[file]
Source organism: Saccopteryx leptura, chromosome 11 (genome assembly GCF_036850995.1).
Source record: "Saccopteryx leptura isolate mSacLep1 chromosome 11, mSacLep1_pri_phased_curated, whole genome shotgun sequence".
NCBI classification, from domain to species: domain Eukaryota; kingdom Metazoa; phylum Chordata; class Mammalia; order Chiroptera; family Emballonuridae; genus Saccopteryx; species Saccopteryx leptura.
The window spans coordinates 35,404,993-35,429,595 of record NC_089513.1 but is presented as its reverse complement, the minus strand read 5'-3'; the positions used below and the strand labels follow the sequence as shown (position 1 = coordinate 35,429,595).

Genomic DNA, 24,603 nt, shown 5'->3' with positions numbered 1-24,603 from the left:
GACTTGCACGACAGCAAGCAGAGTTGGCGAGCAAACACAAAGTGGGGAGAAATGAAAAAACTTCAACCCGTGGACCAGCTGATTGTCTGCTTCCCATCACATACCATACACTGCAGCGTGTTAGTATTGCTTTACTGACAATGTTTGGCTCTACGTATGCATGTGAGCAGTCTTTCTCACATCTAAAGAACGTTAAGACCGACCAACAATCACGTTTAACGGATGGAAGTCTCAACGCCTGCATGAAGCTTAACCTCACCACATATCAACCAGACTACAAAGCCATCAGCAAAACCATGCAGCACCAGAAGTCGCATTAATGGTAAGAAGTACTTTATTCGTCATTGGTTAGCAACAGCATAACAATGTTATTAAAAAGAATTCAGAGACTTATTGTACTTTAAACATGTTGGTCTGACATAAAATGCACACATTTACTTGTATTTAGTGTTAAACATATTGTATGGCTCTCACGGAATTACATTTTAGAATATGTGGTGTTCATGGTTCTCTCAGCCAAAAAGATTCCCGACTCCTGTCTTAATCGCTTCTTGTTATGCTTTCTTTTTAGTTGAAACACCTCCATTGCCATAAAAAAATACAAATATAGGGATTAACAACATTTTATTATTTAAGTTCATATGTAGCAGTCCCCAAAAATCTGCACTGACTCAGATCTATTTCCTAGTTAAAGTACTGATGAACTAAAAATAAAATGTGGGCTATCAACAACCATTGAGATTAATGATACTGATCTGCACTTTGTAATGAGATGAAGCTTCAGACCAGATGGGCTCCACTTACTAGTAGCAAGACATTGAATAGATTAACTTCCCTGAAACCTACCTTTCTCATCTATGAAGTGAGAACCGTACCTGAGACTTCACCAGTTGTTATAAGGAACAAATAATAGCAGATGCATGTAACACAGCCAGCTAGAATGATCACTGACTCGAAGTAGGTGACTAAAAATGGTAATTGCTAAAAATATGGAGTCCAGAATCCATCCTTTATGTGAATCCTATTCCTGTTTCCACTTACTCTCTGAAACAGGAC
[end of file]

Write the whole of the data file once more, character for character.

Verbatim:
Source organism: Saccopteryx leptura, chromosome 11 (genome assembly GCF_036850995.1).
Source record: "Saccopteryx leptura isolate mSacLep1 chromosome 11, mSacLep1_pri_phased_curated, whole genome shotgun sequence".
NCBI classification, from domain to species: domain Eukaryota; kingdom Metazoa; phylum Chordata; class Mammalia; order Chiroptera; family Emballonuridae; genus Saccopteryx; species Saccopteryx leptura.
The window spans coordinates 35,404,993-35,429,595 of record NC_089513.1 but is presented as its reverse complement, the minus strand read 5'-3'; the positions used below and the strand labels follow the sequence as shown (position 1 = coordinate 35,429,595).

Genomic DNA, 24,603 nt, shown 5'->3' with positions numbered 1-24,603 from the left:
GACTTGCACGACAGCAAGCAGAGTTGGCGAGCAAACACAAAGTGGGGAGAAATGAAAAAACTTCAACCCGTGGACCAGCTGATTGTCTGCTTCCCATCACATACCATACACTGCAGCGTGTTAGTATTGCTTTACTGACAATGTTTGGCTCTACGTATGCATGTGAGCAGTCTTTCTCACATCTAAAGAACGTTAAGACCGACCAACAATCACGTTTAACGGATGGAAGTCTCAACGCCTGCATGAAGCTTAACCTCACCACATATCAACCAGACTACAAAGCCATCAGCAAAACCATGCAGCACCAGAAGTCGCATTAATGGTAAGAAGTACTTTATTCGTCATTGGTTAGCAACAGCATAACAATGTTATTAAAAAGAATTCAGAGACTTATTGTACTTTAAACATGTTGGTCTGACATAAAATGCACACATTTACTTGTATTTAGTGTTAAACATATTGTATGGCTCTCACGGAATTACATTTTAGAATATGTGGTGTTCATGGTTCTCTCAGCCAAAAAGATTCCCGACTCCTGTCTTAATCGCTTCTTGTTATGCTTTCTTTTTAGTTGAAACACCTCCATTGCCATAAAAAAATACAAATATAGGGATTAACAACATTTTATTATTTAAGTTCATATGTAGCAGTCCCCAAAAATCTGCACTGACTCAGATCTATTTCCTAGTTAAAGTACTGATGAACTAAAAATAAAATGTGGGCTATCAACAACCATTGAGATTAATGATACTGATCTGCACTTTGTAATGAGATGAAGCTTCAGACCAGATGGGCTCCACTTACTAGTAGCAAGACATTGAATAGATTAACTTCCCTGAAACCTACCTTTCTCATCTATGAAGTGAGAACCGTACCTGAGACTTCACCAGTTGTTATAAGGAACAAATAATAGCAGATGCATGTAACACAGCCAGCTAGAATGATCACTGACTCGAAGTAGGTGACTAAAAATGGTAATTGCTAAAAATATGGAGTCCAGAATCCATCCTTTATGTGAATCCTATTCCTGTTTCCACTTACTCTCTGAAACAGGAC